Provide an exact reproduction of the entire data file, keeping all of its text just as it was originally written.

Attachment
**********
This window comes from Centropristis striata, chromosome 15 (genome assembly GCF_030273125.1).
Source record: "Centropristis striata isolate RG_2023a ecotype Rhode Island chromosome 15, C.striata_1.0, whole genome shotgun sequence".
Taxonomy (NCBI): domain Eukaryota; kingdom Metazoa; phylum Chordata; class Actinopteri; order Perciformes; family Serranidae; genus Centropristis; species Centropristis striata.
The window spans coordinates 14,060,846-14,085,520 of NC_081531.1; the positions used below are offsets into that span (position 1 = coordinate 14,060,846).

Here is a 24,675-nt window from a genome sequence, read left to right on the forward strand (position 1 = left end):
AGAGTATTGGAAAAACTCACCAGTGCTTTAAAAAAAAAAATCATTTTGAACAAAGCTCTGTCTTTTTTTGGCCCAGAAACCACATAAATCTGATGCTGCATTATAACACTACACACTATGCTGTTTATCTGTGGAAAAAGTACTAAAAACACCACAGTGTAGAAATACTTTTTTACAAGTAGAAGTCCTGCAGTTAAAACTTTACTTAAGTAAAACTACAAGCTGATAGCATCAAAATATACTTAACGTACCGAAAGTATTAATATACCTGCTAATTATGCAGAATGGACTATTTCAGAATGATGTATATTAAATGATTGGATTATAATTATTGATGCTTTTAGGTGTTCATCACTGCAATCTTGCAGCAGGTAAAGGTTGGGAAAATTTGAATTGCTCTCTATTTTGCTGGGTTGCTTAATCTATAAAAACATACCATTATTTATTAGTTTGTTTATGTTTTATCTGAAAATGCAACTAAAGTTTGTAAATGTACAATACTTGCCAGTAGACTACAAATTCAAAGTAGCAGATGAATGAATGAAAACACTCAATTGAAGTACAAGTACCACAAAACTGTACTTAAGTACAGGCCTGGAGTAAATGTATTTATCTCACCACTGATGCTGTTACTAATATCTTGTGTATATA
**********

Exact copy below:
This window comes from Centropristis striata, chromosome 15 (genome assembly GCF_030273125.1).
Source record: "Centropristis striata isolate RG_2023a ecotype Rhode Island chromosome 15, C.striata_1.0, whole genome shotgun sequence".
Taxonomy (NCBI): domain Eukaryota; kingdom Metazoa; phylum Chordata; class Actinopteri; order Perciformes; family Serranidae; genus Centropristis; species Centropristis striata.
The window spans coordinates 14,060,846-14,085,520 of NC_081531.1; the positions used below are offsets into that span (position 1 = coordinate 14,060,846).

Here is a 24,675-nt window from a genome sequence, read left to right on the forward strand (position 1 = left end):
AGAGTATTGGAAAAACTCACCAGTGCTTTAAAAAAAAAAATCATTTTGAACAAAGCTCTGTCTTTTTTTGGCCCAGAAACCACATAAATCTGATGCTGCATTATAACACTACACACTATGCTGTTTATCTGTGGAAAAAGTACTAAAAACACCACAGTGTAGAAATACTTTTTTACAAGTAGAAGTCCTGCAGTTAAAACTTTACTTAAGTAAAACTACAAGCTGATAGCATCAAAATATACTTAACGTACCGAAAGTATTAATATACCTGCTAATTATGCAGAATGGACTATTTCAGAATGATGTATATTAAATGATTGGATTATAATTATTGATGCTTTTAGGTGTTCATCACTGCAATCTTGCAGCAGGTAAAGGTTGGGAAAATTTGAATTGCTCTCTATTTTGCTGGGTTGCTTAATCTATAAAAACATACCATTATTTATTAGTTTGTTTATGTTTTATCTGAAAATGCAACTAAAGTTTGTAAATGTACAATACTTGCCAGTAGACTACAAATTCAAAGTAGCAGATGAATGAATGAAAACACTCAATTGAAGTACAAGTACCACAAAACTGTACTTAAGTACAGGCCTGGAGTAAATGTATTTATCTCACCACTGATGCTGTTACTAATATCTTGTGTATATA